A note of caution about the word “relativity”: Einstein intended his relativity theories to explain only facts of physics and mechanics as they relate to objects in motion. He specifically warned us not to give ourselves permission to reinterpret human relations in a relative moral context. He did not want us justifying misbehavior as defensible due to circumstances. That’s something dictators do. I have tried not to step anywhere near Einstein’s bright line.
To accompany the video, I’ve also written an op-ed that gives much more context on the relationship between Einstein’s physics and his philosophy.
With this gently rocking, doo-wop lullaby, I intend to give you a short break from all the politics, the fears, the day-to-day drudgery and all that doomscrolling. But this is not an anesthetic. The video and song are meant to enhance your perspective, to empower you. I tried to approach it with the same “twinkle-in-his-eye” humor that Einstein had back in the day. It saw him through tough times.
May this music energize you to explore the real Albert Einstein for yourself!
Your imagination’s more important than your knowledge.
Imagination encircles the world. (1)
Imagination is everything;
Independent of opinions of others (2)
Relatively… Simply relative
The most important thing: Don’t stop questioning.
Curiosity makes its own reasons (3)
Whoever can no longer wonder and be amazed is as good as dead (4)
Relatively… Simply relative
The most beautiful thing to experience is the mysterious (5)
It’s comprehensible! (6)
Don’t stop questioning. Imagination embraces the entire world.
Imagination is everything!
It’s the source of all true art and science.
[Relativity] Don’t stop questioning
Curiosity makes its own reasons.
The knowledge of what is doesn’t open the doors to what should be (7)
This world’s eternal mystery is that it’s logical.
It’s comprehensible! (8)
The most important thing: Don’t stop questioning
Curiosity makes its own reasons.
Whoever can no longer wonder and be amazed is as good as dead!
Relatively… Simply relative
Your imagination’s more important… Your imagination…
Stream / Download this song here: https://davidsbrody.hearnow.com/
© The Hebrew University of Jerusalem
With permission of the Albert Einstein Archives
(1) 1929, Saturday Evening Post interview by George Sylvester Viereck & 1931, “Cosmic Religion and Other Opinions and Aphorisms” Original context: “Imagination is more important than knowledge. Knowledge is limited. Imagination encircles the world.”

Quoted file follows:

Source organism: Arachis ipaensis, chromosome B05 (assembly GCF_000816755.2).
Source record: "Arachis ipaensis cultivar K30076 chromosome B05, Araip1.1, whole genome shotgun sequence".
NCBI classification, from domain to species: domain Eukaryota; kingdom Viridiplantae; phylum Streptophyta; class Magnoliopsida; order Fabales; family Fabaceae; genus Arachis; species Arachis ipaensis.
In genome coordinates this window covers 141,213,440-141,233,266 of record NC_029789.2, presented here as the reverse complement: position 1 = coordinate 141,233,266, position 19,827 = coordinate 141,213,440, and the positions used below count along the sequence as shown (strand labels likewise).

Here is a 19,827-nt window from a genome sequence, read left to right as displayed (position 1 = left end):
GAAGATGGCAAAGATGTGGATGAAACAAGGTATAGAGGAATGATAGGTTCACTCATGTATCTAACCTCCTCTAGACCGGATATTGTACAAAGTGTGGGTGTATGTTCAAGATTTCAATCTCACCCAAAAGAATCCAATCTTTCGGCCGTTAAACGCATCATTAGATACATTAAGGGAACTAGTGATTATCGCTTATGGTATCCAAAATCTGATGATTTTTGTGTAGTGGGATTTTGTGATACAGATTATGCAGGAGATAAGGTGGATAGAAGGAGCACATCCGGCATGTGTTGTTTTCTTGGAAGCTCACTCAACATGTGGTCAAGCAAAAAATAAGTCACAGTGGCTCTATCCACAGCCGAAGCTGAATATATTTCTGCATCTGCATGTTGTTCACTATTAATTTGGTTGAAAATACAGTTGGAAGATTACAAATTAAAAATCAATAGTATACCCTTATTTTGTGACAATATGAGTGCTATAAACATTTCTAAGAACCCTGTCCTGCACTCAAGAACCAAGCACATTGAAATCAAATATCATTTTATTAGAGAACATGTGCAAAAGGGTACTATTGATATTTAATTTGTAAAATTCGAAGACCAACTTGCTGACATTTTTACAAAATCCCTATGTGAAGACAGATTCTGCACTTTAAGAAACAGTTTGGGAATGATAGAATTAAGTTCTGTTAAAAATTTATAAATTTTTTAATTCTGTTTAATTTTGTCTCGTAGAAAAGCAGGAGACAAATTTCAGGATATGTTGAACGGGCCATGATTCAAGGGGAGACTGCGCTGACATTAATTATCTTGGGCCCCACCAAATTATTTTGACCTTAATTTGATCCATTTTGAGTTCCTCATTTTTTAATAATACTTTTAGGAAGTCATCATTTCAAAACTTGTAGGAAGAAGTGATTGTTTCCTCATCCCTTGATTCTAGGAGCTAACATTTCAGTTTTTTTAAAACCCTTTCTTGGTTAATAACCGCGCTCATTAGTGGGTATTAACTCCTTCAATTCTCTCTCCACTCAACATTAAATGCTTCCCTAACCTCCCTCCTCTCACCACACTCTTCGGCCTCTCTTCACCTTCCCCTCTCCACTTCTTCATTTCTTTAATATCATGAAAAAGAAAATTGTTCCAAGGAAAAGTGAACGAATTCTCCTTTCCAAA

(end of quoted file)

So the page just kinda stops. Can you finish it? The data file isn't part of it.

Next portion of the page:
(2) 1930, American Magazine: “A Close Look at the World’s Greatest Thinker” & 1944, letter to physicist Robert Thornton. This paraphrase is a truncated adaptation and is not authentic. Original context: “A knowledge of the historic and philosophical background gives that kind of independence from prejudices from which most scientists are suffering. This independence created by philosophical insight is the mark of distinction between a mere artisan or specialist and a real seeker after truth.”
(3) May 2, 1955, LIFE Magazine: “Old Man’s Advice to Youth: ‘Never Lose a Holy Curiosity,” Editor William Miller’s memoir. Original context: “The most important thing is not to stop questioning. Curiosity has its own reason for existing.”
(4) 1949 book: “The World as I See It” Philosophical Library, New York. Also given in a 1932 speech to the German League of Human Rights, Berlin, and originally published in the 1931 volume 84 of Forum & Century. Original context: “Whoever does not know it and can no longer wonder, no longer marvel, is as good as dead, and his eyes are dimmed.”
(5) 1931 book: “Living Philosophies” Einstein, et al., adapted from the Forum & Century volume 84. Original context: “The most beautiful experience we can have is the mysterious. It is the fundamental emotion which stands at the cradle of true art and true science.”
(6) March 3, 1936 “Physics and Reality” article published in volume 221, number 3 of “The Journal of Franklin Institute.” This is Einstein himself paraphrasing Immanuel Kant. Einstein’s original context: “It is in this sense that the world of our sense experiences is comprehensible. The fact that it is comprehensible is a miracle… It is one of the great realizations of Immanuel Kant.” Kant’s original statement : “The eternal mystery of the world is its comprehensibility.”
(7) May 19, 1939, address at Princeton Theological Seminary. Original context: “Yet it is equally clear that knowledge of what is does not open the door directly to what should be.”
(8) ibid. This is a further paraphrasing of Kant/Einstein and is not authentic. Original context from an alternate translation: “The very fact that the totality of our sense experiences is such that, by means of thinking… it can be put in order; this fact is one that leaves us in awe but which we shall never understand.”